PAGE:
Scarlett Johansson as pitchwoman for SodaStream..
(photo credit: Courtesy)
Scarjo and peace Scarlett Johansson is not only an award-winning actress and, according to Esquire, the Sexiest Woman Alive for 2013, she is also a promoter of various brands and products. Martin Scorsese recently shot an ad for Dolce & Gabbana perfume in which Johansson sits in the passenger seat of a vintage convertible belonging to The Wolf of Wall Street’s Matthew McConaughey. She has also appeared in campaigns for Moet & Chandon champagne and Mango clothing.
Johansson happens to be politically active as well. She has campaigned for the Democratic presidential candidates in the last three elections, has hosted fund-raisers for Barack Obama, and has addressed the Democratic National Convention.
Johansson also serves as Oxfam’s “global ambassador,” appearing in a video shot at the Dadaab refugee camp in Kenya.
But now Johansson has come under fire for becoming the “global ambassador” of SodaStream. The reason for the controversy? SodaStream is located in Mishor Adumim, an industrial park just east of Maaleh Adumim, which is beyond the Green Line.
In an oped that appeared in The Jewish Daily Forward, Elisheva Goldberg, an international relations analyst at Molad, a left-leaning think tank based in Jerusalem, argued that Johansson was attempting to “normalize” the Israeli “occupation” and that this was a bad use of her celebrity status. Mike Merryman-Lotze, director of the American Friends Service Committee’s Palestine-Israel Program, wrote in Al-Jazeera that SodaStream is perpetuating the “occupation” and all its negative effects by placing itself purposely in an area beyond the Green Line – and Johansson is culpable as well.
Even if one were to concede that SodaStream’s presence in Mishor Adumim is illegitimate and that the company has taken advantage of cheap Arab labor (though SodaStream insists it provides Palestinian workers with above-average salaries and benefits), and makes Palestinians’ lives difficult – the question could be raised, as it was by The New Yorker’s Emily Greenhouse, whether Johansson should be considered a proponent of “occupation” simply because she endorses SodaStream’s home carbonating technology? More fundamentally, however, don’t Palestinians also have a part in the continuing difficulties of reaching a lasting peace arrangement that would end the “occupation”? We should recall that it was not until 1988 – nearly two decades after the Six Day War – that the PLO, deemed to be the official representative of the Palestinian people, declared at least ostensibly, that it had given up violence.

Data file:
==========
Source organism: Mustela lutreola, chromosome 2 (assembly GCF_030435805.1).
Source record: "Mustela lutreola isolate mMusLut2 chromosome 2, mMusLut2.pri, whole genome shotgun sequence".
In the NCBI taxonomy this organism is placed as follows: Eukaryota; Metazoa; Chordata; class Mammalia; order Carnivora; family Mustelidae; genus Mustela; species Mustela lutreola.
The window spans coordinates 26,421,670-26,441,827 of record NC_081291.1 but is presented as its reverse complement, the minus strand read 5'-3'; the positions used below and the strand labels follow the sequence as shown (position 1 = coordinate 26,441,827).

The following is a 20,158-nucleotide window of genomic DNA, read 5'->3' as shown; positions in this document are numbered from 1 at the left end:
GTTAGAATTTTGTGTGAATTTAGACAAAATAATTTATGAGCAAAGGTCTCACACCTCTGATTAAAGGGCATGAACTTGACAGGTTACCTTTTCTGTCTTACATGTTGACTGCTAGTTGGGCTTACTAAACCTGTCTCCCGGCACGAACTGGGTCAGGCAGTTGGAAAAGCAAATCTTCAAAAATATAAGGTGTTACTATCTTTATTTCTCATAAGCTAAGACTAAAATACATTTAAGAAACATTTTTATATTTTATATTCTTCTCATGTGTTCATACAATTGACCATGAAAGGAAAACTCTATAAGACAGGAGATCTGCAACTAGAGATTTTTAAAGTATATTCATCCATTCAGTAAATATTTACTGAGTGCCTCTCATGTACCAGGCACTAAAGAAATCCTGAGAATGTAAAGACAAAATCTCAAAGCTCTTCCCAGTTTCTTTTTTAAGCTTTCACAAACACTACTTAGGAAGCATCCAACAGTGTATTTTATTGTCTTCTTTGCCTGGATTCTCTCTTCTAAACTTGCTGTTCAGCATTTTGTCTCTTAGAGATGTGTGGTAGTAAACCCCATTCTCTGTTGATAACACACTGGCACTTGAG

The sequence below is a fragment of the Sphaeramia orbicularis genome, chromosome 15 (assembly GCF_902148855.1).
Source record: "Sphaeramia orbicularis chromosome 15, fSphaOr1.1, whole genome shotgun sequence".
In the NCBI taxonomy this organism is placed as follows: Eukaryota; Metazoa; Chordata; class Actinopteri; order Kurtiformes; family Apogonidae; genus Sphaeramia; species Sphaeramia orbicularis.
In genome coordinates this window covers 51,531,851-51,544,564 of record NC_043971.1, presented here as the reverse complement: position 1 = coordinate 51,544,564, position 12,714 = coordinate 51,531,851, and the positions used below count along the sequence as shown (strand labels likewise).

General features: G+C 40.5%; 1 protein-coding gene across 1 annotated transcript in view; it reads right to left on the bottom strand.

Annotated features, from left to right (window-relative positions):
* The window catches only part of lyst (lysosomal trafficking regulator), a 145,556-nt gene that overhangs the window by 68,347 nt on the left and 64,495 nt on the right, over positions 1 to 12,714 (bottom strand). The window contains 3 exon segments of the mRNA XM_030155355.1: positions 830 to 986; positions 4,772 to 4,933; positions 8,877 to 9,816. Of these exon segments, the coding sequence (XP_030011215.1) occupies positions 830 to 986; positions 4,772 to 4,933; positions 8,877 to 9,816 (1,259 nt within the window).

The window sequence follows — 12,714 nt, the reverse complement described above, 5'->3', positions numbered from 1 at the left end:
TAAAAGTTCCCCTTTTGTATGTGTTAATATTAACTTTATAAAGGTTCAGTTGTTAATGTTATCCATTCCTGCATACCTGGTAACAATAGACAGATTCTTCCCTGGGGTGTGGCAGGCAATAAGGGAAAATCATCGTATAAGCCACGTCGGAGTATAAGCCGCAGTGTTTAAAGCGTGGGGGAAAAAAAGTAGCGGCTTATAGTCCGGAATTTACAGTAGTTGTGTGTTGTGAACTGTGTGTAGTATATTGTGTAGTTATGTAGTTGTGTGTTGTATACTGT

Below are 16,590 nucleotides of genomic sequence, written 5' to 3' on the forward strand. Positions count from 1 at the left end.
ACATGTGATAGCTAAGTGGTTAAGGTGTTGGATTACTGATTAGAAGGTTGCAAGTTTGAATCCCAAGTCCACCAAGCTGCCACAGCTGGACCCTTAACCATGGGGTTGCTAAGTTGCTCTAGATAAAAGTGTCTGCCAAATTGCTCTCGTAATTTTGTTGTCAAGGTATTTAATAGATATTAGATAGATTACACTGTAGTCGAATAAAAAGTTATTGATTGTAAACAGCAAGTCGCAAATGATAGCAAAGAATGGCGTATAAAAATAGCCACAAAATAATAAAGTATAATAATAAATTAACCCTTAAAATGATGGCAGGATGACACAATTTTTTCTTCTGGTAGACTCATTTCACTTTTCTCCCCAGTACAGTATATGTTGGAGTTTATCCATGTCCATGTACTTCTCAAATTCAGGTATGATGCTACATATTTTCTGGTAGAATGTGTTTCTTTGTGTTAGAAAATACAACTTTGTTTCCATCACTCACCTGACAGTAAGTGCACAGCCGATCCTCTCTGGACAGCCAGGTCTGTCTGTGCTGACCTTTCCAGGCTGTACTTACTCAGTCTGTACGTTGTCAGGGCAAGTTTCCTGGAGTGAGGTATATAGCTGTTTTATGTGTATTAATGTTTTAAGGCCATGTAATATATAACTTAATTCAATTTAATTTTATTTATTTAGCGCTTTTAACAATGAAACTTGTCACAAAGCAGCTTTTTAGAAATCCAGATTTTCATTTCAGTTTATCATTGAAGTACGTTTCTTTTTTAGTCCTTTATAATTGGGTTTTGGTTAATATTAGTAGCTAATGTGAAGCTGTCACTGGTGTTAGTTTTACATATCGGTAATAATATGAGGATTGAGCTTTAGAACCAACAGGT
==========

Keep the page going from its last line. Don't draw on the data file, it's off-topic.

And Yasser Arafat claimed that the PLO also recognized Israel’s right to exist.
Nevertheless, the PLO and other Palestinian movements continued to resort to terrorism. Many, particularly Hamas, Islamic Jihad, and other terrorist organizations operating principally in the Gaza Strip, still use violence and terrorism and refuse to recognize Israel even within the pre-June 1967 lines.
It should also not be forgotten that Arafat rejected the Clinton parameters that proposed to give Palestinians control over more than 90 percent of the West Bank, with land swaps inside the Green Line to compensate. Jerusalem would have been a shared capital for both Israelis and Palestinians, and even the refugee problem was addressed. In 2008 Mahmoud Abbas rejected a similar Israeli proposal made by then-prime minister Ehud Olmert. Moreover, to this day, Palestinian Authority officials continue to incite against Israel.
What’s more, in proposals such as the Geneva Initiative, backed by a broad consensus on the Israeli Left and considered a general blueprint for any future two-state solution, Mishor Adumim is included on the Israeli side.
Admittedly, Israel’s continued control over the lives of over 2.5 million Palestinians is problematic, chock with moral dilemmas, and ultimately unsustainable. However, resolving the conflict takes the cooperation of both sides. Blaming Israeli businesses like SodaStream and the celebrities who help promote them is misguided, unfair, and unhelpful.
SodaStream already has enough to contend with apart from the Palestinian issue, given that the Fox network objects to its Super Bowl ad on the grounds that its script offends other advertisers. The company is reportedly tweaking its ad to ensure it is commercially, if not politically, correct.
Perhaps something good will come out of all the media attention given to SodaStream and Johansson after all. As Johannson noted, the “light being shed on this issue” might “contribute to the conversation of a peaceful two-state solution in the near future.”